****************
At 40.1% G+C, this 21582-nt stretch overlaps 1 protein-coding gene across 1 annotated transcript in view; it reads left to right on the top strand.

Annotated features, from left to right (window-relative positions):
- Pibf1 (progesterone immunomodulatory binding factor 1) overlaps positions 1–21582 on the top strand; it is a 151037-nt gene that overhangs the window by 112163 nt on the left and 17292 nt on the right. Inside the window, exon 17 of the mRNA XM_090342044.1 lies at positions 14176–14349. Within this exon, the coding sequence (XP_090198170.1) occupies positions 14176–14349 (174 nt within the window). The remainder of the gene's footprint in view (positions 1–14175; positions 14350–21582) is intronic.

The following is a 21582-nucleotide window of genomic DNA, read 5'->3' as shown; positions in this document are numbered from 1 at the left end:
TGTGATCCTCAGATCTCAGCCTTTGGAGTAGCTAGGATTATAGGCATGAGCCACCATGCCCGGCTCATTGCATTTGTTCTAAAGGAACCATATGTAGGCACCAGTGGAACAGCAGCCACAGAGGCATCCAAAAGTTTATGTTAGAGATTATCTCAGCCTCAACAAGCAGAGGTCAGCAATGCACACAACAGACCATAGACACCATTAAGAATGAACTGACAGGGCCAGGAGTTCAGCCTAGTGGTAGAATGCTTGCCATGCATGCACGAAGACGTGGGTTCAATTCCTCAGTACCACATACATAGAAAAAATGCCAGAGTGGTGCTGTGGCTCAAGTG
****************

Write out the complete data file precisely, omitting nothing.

At 40.1% G+C, this 21582-nt stretch overlaps 1 protein-coding gene across 1 annotated transcript in view; it reads left to right on the top strand.

Annotated features, from left to right (window-relative positions):
- Pibf1 (progesterone immunomodulatory binding factor 1) overlaps positions 1–21582 on the top strand; it is a 151037-nt gene that overhangs the window by 112163 nt on the left and 17292 nt on the right. Inside the window, exon 17 of the mRNA XM_090342044.1 lies at positions 14176–14349. Within this exon, the coding sequence (XP_090198170.1) occupies positions 14176–14349 (174 nt within the window). The remainder of the gene's footprint in view (positions 1–14175; positions 14350–21582) is intronic.

The following is a 21582-nucleotide window of genomic DNA, read 5'->3' as shown; positions in this document are numbered from 1 at the left end:
TGTGATCCTCAGATCTCAGCCTTTGGAGTAGCTAGGATTATAGGCATGAGCCACCATGCCCGGCTCATTGCATTTGTTCTAAAGGAACCATATGTAGGCACCAGTGGAACAGCAGCCACAGAGGCATCCAAAAGTTTATGTTAGAGATTATCTCAGCCTCAACAAGCAGAGGTCAGCAATGCACACAACAGACCATAGACACCATTAAGAATGAACTGACAGGGCCAGGAGTTCAGCCTAGTGGTAGAATGCTTGCCATGCATGCACGAAGACGTGGGTTCAATTCCTCAGTACCACATACATAGAAAAAATGCCAGAGTGGTGCTGTGGCTCAAGTG